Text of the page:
Bogota: The President of Colombia has recognised the victory of the "No" side in the referendum on the peace agreement signed with the Revolutionary Armed Forces of Colombia (FARC), saying this result would open a new political reality which could be an opportunity for the country.
Juan Manuel Santos, who had promoted the "Yes" campaign, ordered government negotiators to return to Havana on Monday to consult with the FARC leaders, EFE News reported.
Meanwhile, former Colombian Vice President Francisco Santos said the opposition Democratic Centre party, which headed the campaign pushing for a "No" vote, will extend a hand to the President.
"Extending our hand to Santos," the opposition leader told the media, adding that his party, headed by former President Alvaro Uribe, will seek to "re-conduct the process" with the FARC.
He also said that the Democratic Centre will take the triumph of its position in the referendum with "a lot of humility".
He said that his party wants the peace process to come to "a good conclusion" so he offered to work with the government to achieve that end.
Colombian FARC top leader, Timoleon Jimenez, known as "Timochenko" said in Havana that the insurgent group maintained "its desire for peace" and repeated that they will "use only words as a weapon to build toward the future".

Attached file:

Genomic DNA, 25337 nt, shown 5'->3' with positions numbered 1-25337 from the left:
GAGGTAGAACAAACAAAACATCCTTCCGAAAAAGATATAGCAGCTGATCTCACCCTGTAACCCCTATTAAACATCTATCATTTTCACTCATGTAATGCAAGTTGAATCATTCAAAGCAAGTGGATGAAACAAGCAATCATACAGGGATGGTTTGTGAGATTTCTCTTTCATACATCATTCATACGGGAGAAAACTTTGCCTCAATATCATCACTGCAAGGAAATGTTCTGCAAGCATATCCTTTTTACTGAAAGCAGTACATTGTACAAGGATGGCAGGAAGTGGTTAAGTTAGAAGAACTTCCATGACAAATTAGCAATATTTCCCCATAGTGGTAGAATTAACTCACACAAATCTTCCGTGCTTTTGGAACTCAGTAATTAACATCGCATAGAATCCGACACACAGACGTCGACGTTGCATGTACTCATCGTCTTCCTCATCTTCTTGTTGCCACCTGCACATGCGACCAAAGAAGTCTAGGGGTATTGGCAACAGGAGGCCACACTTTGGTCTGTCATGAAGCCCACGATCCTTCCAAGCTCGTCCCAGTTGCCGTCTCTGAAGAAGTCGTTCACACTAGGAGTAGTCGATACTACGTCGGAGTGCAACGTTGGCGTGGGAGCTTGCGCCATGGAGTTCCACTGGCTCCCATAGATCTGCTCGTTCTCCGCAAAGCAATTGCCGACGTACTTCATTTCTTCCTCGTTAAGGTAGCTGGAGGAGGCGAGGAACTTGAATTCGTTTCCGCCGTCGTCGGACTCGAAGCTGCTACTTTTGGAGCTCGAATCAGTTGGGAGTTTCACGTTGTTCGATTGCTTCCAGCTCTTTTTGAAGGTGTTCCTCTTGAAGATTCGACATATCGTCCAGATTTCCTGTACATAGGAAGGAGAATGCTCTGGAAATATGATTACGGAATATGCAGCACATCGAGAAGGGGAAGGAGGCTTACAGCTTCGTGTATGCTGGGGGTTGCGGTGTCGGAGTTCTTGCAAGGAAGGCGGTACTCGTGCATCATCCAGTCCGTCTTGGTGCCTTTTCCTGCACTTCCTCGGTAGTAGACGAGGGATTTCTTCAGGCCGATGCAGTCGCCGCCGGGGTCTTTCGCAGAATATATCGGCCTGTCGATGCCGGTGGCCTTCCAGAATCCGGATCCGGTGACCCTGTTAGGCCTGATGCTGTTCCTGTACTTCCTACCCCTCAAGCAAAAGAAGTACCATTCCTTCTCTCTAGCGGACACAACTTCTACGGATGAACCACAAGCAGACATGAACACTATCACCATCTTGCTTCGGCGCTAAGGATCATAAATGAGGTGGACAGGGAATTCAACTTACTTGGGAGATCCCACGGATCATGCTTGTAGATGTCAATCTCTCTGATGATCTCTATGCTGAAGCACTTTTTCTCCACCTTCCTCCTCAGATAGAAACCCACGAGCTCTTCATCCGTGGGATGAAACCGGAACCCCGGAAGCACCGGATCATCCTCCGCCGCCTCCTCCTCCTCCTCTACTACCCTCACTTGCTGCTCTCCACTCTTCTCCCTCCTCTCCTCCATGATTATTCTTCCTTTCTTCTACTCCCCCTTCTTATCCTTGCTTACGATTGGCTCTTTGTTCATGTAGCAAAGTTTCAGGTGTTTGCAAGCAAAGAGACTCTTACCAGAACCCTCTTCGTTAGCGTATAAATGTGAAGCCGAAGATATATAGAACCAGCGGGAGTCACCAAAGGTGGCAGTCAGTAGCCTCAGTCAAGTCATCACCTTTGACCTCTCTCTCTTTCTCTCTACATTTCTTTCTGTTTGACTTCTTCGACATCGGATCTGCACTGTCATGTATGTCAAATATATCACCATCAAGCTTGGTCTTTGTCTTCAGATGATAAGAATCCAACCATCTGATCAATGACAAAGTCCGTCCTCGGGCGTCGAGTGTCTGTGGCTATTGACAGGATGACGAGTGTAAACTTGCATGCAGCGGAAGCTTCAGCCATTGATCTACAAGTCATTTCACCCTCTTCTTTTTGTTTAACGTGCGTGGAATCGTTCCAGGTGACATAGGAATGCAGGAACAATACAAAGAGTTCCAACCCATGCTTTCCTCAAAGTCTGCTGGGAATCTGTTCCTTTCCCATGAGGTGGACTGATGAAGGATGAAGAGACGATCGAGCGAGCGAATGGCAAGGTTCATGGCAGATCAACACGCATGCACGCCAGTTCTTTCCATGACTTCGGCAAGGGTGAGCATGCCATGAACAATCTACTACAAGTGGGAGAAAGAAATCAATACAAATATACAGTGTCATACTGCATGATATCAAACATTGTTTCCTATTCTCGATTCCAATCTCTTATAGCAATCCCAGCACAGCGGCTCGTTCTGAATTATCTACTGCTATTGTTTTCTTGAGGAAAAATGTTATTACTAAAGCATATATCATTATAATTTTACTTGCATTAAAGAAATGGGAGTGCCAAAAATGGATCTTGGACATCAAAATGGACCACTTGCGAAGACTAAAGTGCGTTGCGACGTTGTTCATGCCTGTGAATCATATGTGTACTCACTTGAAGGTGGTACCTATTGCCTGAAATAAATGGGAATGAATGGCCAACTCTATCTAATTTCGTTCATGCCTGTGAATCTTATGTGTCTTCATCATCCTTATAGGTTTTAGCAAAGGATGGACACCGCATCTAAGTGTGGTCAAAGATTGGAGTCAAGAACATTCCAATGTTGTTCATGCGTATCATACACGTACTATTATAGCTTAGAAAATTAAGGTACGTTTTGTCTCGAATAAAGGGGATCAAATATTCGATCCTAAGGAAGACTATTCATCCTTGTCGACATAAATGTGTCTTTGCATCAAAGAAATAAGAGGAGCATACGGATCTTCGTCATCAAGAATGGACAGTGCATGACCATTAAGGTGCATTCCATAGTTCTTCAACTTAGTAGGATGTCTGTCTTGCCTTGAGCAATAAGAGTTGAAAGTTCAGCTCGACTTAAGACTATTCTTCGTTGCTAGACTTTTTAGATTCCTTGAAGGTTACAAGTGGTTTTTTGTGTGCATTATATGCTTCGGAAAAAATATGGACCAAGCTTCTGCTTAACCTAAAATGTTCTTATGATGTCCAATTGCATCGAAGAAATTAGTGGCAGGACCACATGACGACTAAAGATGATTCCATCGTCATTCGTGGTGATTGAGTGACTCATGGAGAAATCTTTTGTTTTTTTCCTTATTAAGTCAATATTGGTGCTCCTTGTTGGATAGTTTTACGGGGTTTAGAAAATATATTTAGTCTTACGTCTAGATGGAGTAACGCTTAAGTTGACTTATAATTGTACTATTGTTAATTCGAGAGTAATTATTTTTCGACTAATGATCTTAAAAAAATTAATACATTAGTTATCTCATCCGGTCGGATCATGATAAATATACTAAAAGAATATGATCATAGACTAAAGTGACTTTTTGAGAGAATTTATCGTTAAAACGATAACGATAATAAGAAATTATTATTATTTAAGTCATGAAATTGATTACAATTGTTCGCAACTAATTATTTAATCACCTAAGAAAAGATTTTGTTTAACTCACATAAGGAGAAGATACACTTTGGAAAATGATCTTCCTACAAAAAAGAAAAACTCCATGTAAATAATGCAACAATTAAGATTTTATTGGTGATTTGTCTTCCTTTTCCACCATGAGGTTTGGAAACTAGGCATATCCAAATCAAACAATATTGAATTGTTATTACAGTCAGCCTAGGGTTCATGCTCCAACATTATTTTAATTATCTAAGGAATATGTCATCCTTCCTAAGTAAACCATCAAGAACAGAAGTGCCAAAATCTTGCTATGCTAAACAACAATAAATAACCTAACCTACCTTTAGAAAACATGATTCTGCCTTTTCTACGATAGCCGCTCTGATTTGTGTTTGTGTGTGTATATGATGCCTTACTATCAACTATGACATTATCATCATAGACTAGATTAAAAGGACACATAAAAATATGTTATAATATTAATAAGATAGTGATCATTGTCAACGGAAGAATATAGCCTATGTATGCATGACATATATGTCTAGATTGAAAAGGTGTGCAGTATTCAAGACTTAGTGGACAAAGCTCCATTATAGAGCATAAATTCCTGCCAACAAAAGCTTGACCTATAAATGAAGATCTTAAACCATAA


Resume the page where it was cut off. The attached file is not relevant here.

"The FARC deeply regrets that the destructive power of those who sow hatred and rancor have influenced the opinion of the Colombian population," Timochenko said in a first statement after the surprise victory for the "No" camp in the referendum.
"To the Colombian people who dream of peace, count on us, peace will triumph," Timochenko said.
The FARC guerrillas plan to hold a meeting to "calmly analyse all the details" of the outcome.
The President stressed that the "definitive bilateral ceasefire and cessation of hostilities" between the government and FARC, which took effect on August 29, "is still in force, and will remain in force".
According to the official result, with almost 100 per cent of the vote counted, 49.77 per cent chose "Yes" while 50.22 per cent voted against the deal.